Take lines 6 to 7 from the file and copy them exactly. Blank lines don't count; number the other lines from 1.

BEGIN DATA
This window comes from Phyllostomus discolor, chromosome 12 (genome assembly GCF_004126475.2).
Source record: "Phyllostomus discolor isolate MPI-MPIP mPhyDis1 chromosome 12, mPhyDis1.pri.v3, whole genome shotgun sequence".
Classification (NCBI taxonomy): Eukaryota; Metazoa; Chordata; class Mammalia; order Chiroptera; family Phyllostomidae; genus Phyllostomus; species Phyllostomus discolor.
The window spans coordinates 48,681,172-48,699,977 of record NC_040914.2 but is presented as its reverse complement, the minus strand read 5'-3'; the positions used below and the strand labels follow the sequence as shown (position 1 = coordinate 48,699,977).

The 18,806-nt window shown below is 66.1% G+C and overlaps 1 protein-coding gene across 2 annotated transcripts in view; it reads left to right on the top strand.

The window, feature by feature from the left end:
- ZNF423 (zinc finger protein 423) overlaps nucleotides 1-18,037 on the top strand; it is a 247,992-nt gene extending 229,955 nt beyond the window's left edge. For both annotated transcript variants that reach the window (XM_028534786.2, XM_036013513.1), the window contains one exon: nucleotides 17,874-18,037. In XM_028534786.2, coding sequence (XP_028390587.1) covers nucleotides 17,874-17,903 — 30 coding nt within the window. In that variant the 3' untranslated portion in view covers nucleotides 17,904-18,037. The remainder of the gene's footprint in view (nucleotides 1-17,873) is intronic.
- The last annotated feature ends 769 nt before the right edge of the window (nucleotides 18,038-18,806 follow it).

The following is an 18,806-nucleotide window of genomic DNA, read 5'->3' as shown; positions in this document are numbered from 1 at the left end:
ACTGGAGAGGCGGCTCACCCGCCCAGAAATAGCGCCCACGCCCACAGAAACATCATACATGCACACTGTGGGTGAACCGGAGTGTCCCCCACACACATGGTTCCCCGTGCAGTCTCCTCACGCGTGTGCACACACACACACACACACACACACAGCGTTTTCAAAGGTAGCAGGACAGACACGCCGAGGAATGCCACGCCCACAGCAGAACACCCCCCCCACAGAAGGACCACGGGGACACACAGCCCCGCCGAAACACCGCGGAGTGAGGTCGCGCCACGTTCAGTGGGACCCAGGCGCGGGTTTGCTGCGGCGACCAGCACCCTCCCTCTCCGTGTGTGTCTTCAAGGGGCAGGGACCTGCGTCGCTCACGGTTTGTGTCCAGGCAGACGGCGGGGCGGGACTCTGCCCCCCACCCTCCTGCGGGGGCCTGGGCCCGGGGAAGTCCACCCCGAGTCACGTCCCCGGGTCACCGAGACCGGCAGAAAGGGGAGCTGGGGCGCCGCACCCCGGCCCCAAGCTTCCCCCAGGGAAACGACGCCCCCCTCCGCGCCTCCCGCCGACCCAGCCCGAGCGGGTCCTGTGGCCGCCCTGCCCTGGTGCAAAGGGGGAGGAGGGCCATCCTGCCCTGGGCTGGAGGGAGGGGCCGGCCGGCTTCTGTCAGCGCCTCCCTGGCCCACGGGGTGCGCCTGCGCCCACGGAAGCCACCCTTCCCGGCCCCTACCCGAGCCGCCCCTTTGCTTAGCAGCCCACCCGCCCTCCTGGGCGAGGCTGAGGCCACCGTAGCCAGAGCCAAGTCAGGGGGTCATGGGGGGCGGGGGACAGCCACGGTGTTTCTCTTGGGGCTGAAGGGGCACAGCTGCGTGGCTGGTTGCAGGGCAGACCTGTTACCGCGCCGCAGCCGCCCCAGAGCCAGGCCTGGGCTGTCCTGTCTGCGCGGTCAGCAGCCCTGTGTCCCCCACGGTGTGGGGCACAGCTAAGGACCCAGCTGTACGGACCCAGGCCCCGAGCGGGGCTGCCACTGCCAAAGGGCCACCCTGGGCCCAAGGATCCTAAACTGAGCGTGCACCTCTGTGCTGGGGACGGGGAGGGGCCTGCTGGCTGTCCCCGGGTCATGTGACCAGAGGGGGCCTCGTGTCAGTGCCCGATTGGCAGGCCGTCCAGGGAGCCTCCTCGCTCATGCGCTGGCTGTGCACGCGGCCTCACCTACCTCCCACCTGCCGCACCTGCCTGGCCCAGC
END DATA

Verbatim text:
The window, feature by feature from the left end:
- ZNF423 (zinc finger protein 423) overlaps nucleotides 1-18,037 on the top strand; it is a 247,992-nt gene extending 229,955 nt beyond the window's left edge. For both annotated transcript variants that reach the window (XM_028534786.2, XM_036013513.1), the window contains one exon: nucleotides 17,874-18,037. In XM_028534786.2, coding sequence (XP_028390587.1) covers nucleotides 17,874-17,903 — 30 coding nt within the window. In that variant the 3' untranslated portion in view covers nucleotides 17,904-18,037. The remainder of the gene's footprint in view (nucleotides 1-17,873) is intronic.